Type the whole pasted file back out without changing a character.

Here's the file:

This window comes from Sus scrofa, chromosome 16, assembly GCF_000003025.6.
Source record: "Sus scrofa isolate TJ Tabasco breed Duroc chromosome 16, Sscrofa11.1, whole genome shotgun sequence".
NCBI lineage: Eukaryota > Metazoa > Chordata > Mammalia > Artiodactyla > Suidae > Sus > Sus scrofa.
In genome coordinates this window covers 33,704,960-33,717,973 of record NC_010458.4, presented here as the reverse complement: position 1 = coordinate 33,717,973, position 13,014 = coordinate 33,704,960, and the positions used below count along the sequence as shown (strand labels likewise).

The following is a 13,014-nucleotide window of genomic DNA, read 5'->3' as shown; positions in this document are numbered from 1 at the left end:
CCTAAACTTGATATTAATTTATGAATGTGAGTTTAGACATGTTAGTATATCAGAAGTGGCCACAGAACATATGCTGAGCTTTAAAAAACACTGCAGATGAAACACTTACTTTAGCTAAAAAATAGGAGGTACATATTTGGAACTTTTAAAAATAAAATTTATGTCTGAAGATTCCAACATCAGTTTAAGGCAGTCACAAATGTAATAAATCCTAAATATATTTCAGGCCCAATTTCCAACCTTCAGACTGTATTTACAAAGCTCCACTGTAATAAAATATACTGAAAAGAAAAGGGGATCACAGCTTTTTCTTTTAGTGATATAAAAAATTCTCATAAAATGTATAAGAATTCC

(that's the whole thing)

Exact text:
This window comes from Sus scrofa, chromosome 16, assembly GCF_000003025.6.
Source record: "Sus scrofa isolate TJ Tabasco breed Duroc chromosome 16, Sscrofa11.1, whole genome shotgun sequence".
NCBI lineage: Eukaryota > Metazoa > Chordata > Mammalia > Artiodactyla > Suidae > Sus > Sus scrofa.
In genome coordinates this window covers 33,704,960-33,717,973 of record NC_010458.4, presented here as the reverse complement: position 1 = coordinate 33,717,973, position 13,014 = coordinate 33,704,960, and the positions used below count along the sequence as shown (strand labels likewise).

The following is a 13,014-nucleotide window of genomic DNA, read 5'->3' as shown; positions in this document are numbered from 1 at the left end:
CCTAAACTTGATATTAATTTATGAATGTGAGTTTAGACATGTTAGTATATCAGAAGTGGCCACAGAACATATGCTGAGCTTTAAAAAACACTGCAGATGAAACACTTACTTTAGCTAAAAAATAGGAGGTACATATTTGGAACTTTTAAAAATAAAATTTATGTCTGAAGATTCCAACATCAGTTTAAGGCAGTCACAAATGTAATAAATCCTAAATATATTTCAGGCCCAATTTCCAACCTTCAGACTGTATTTACAAAGCTCCACTGTAATAAAATATACTGAAAAGAAAAGGGGATCACAGCTTTTTCTTTTAGTGATATAAAAAATTCTCATAAAATGTATAAGAATTCC